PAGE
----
No Match Found
It has been quite some time since public companies first adopted ASC 842, and embedded leases continue to be a topic of discussion. Companies continue to face complexities with identifying, recognizing and accounting for embedded leases. To provide some guidance, we’ve summarized top insights into lessons learned regarding embedded leases—one of the most challenging details of ASC 842.
Consider establishing processes to help identify embedded leases that could exist in a wide variety of arrangements, including:
Transportation and logistics (e.g., carriers and warehousing)
Supply agreements (e.g., oil pipelines)
Advertising (e.g., signage, naming rights, billboards)
Power purchase agreements (e.g., power plants, easements)
Information technology (e.g., servers, data centers, cloud)
Managed services (e.g., specified equipment)
Cable and satellite (e.g., set-top boxes)
Identifying embedded leases often requires broader discussions throughout the organization beyond the accounting function, involving procurement, legal, engineering, manufacturing, IT and more to identify and evaluate arrangements. Physical inspection may be necessary in some cases to understand the nature and function of assets as well as the related output.
Identifying dedicated or specialty equipment may be clear, however asking the right questions may identify more assets subject to lease arrangements. An embedded lease contains two pieces:
Right to control
See below for example indicators to consider.
The devil is in the details. Each arrangement will need to factor in specific facts and circumstances. A blanket conclusion on a broad range of contracts (e.g., by arrangement type) may not sufficiently eliminate the risk of an embedded lease.
The new leases standard includes significantly enhanced lessee and lessor disclosure requirements that would apply to in scope arrangements, including embedded leases.
Lessees record right of use assets and lease liabilities based on lease payments.
Consider differences in timing and the financial statement line items in which lease expense and income are reported.
Embedded leases typically include variable lease costs, a required lessee disclosure.
Narrative disclosures, weighted average lease term, and weighted average Incremental Borrowing Rate may be impacted by embedded leases.
The devil is in the details. Determining whether a contract provides the customer the right to control identified assets requires a careful analysis of the facts and circumstances of the arrangement and the nature of the asset(s). The following indicators may be able to assist companies in evaluating the potential for embedded leases in their arrangements.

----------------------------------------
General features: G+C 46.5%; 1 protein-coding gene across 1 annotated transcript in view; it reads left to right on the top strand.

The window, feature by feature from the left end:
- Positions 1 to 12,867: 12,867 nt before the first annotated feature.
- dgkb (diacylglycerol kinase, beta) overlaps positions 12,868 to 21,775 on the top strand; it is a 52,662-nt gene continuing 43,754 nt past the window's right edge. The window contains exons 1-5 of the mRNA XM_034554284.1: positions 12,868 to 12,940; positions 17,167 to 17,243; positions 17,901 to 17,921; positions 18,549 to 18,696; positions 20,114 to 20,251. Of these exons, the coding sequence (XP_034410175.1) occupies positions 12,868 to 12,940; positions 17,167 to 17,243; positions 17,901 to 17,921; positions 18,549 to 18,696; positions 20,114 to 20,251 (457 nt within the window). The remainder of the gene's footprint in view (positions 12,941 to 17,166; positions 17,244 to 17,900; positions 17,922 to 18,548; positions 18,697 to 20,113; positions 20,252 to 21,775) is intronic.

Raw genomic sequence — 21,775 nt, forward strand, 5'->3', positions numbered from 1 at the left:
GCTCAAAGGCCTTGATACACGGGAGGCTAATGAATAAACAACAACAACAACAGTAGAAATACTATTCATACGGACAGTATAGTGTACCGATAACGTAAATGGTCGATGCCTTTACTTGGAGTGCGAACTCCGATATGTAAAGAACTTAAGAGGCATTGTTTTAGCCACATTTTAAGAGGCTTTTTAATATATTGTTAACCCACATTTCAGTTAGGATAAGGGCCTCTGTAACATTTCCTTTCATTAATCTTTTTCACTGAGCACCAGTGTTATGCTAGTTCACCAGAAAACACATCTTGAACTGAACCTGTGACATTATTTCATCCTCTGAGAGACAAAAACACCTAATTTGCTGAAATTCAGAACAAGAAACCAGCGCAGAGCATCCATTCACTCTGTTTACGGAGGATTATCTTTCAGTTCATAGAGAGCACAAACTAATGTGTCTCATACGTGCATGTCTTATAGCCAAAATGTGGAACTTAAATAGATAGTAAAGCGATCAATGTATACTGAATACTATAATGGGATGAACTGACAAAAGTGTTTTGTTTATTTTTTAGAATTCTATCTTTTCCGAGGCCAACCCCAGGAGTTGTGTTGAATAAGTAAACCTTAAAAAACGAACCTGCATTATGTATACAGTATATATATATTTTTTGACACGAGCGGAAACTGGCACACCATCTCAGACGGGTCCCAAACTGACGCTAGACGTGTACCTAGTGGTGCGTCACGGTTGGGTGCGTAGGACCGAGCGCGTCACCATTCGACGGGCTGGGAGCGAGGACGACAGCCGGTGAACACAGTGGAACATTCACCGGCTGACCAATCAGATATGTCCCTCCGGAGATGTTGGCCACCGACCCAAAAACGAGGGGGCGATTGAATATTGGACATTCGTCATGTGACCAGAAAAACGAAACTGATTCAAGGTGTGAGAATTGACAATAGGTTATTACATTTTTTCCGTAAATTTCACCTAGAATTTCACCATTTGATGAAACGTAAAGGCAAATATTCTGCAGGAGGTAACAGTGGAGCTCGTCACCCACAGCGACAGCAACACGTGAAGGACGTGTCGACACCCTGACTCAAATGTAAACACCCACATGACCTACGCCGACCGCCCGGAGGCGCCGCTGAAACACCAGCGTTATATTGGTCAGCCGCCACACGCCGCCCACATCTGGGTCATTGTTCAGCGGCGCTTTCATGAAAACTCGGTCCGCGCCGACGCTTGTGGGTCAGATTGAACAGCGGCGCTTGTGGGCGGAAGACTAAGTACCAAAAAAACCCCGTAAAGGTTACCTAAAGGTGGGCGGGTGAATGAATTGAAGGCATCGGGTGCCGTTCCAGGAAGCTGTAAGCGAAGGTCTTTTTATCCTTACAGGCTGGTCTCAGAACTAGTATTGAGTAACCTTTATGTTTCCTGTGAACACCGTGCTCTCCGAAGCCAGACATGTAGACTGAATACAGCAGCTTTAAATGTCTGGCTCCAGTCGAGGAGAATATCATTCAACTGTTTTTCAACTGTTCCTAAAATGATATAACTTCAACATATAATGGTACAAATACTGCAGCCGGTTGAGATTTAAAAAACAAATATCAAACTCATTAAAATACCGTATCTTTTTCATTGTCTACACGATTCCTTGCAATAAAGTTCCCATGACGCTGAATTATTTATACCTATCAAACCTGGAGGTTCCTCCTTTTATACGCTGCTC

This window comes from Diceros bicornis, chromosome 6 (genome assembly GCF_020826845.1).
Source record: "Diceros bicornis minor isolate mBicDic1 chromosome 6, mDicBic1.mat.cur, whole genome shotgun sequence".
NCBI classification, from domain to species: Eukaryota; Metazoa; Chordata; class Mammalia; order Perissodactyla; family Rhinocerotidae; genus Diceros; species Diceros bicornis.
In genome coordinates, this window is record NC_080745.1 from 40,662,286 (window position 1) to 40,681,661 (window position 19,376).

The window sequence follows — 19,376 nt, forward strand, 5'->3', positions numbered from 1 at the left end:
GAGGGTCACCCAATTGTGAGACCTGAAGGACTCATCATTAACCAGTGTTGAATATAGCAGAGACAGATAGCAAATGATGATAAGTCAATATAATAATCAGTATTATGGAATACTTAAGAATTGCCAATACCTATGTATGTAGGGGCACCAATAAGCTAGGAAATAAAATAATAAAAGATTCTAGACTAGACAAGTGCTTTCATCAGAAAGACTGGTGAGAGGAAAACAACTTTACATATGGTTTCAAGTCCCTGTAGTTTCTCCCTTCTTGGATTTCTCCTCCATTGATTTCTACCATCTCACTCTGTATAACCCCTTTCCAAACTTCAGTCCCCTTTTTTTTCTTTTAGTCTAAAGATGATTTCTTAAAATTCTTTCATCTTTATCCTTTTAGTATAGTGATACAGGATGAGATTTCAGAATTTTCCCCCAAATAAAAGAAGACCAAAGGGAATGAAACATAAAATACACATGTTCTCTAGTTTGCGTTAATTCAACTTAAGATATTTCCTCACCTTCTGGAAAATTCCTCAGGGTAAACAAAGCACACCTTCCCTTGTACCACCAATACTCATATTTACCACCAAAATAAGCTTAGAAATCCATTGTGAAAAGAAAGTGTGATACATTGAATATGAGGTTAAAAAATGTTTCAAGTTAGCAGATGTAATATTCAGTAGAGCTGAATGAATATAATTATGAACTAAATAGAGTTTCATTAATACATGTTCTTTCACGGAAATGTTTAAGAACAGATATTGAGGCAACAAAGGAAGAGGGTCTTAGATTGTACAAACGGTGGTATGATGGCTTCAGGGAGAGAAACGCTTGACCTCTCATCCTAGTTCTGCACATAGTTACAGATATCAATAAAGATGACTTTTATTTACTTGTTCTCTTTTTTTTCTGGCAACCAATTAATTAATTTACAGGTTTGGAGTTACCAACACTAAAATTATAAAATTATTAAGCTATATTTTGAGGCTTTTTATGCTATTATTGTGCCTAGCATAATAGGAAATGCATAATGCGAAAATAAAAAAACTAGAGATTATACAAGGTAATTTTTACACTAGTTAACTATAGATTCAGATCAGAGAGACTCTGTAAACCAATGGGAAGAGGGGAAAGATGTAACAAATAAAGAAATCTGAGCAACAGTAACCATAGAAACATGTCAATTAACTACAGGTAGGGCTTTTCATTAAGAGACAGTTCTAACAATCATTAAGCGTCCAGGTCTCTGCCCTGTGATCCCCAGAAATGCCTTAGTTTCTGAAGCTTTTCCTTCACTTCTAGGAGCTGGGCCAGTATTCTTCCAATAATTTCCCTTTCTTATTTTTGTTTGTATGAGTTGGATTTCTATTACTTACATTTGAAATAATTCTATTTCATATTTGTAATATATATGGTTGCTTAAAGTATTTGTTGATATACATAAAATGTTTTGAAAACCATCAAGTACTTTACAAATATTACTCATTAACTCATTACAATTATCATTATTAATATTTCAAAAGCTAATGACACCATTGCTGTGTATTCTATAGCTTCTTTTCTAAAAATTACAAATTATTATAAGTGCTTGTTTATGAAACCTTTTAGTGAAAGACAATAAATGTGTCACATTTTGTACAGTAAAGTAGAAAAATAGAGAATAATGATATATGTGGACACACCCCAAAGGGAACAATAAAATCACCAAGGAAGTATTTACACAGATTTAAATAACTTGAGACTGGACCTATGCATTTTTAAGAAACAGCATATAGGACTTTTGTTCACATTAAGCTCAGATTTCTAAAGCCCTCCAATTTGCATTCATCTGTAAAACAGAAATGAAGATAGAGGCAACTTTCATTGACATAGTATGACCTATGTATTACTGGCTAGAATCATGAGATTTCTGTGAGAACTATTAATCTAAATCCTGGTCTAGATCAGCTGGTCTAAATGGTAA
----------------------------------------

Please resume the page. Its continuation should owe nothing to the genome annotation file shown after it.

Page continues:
The contract requires highly customized or dedicated machinery, tooling, physical servers or other assets to fulfill the contract to the customer or lessee’s specifications.
The supplier or lessor has only a limited number of assets that could meet the requirements to fulfill the contract.
There are no substitution rights in the contract or it would be impractical for the supplier or lessor to use another asset to fulfill the contract. For example, using an alternative asset would cause the supplier to incur losses or decreased profits.
The customer or lessee must review alternative assets and approve of them prior to the supplier or lessor using those assets to fulfill the contract.
The supplier is legally or contractually prohibited from using another asset.
A warehousing agreement defines rack space that is dedicated to the customer.
The machinery is run exclusively (or almost exclusively) for a single customer.
The supplier frequently provides goods or services on demand, or as needed by the customer.
The supplier has limited excess inventory space beyond the customer’s expected order forecast trend, including contractually required safety stock, such that the supplier will likely manufacture at the customer’s demand.
The arrangement restricts the supplier from modifying or relocating equipment once it has been installed.
There is no PP&E used in fulfilling the contract with the customer or lessee.
The supplier or lessor has multiple assets that can be used in fulfilling the contract. Use of the other assets would not increase supplier cost substantially more than had the original asset been used, and customer approval is not required in changing assets.
The supplier has the right to change when the output is produced and the quantity of that output (i.e. supplier can front load, backend load or otherwise produce as they see fit) without input from the customer.
It is also important to consider whether the supplier has the ability to change when the output is produced. So ask yourself: Are lead times sufficient? Is physical capacity sufficient to allow for inventory stocking to support ramp up assertions?
Identifying embedded leases requires judgement and a deep understanding of the business. Companies may need to assess for embedded leases each time contracts are entered into or modified to help determine necessary disclosures.
Our Capital Markets and Accounting Advisory Service (CMAAS) professionals have experience helping our clients navigate the key areas of judgment related to embedded leases.
Further, our capabilities extend into the use of digital tools to further assess a population for risks of embedded leases. Contact us to learn how we can assist with your leasing adoption challenges.
“Observations from the front lines” provides PwC’s insight on current economic issues, our perspective regarding the financial reporting complexities, and what companies should be thinking about to effectively address those issues. For more information, visit www.pwc.com/us/cmaas.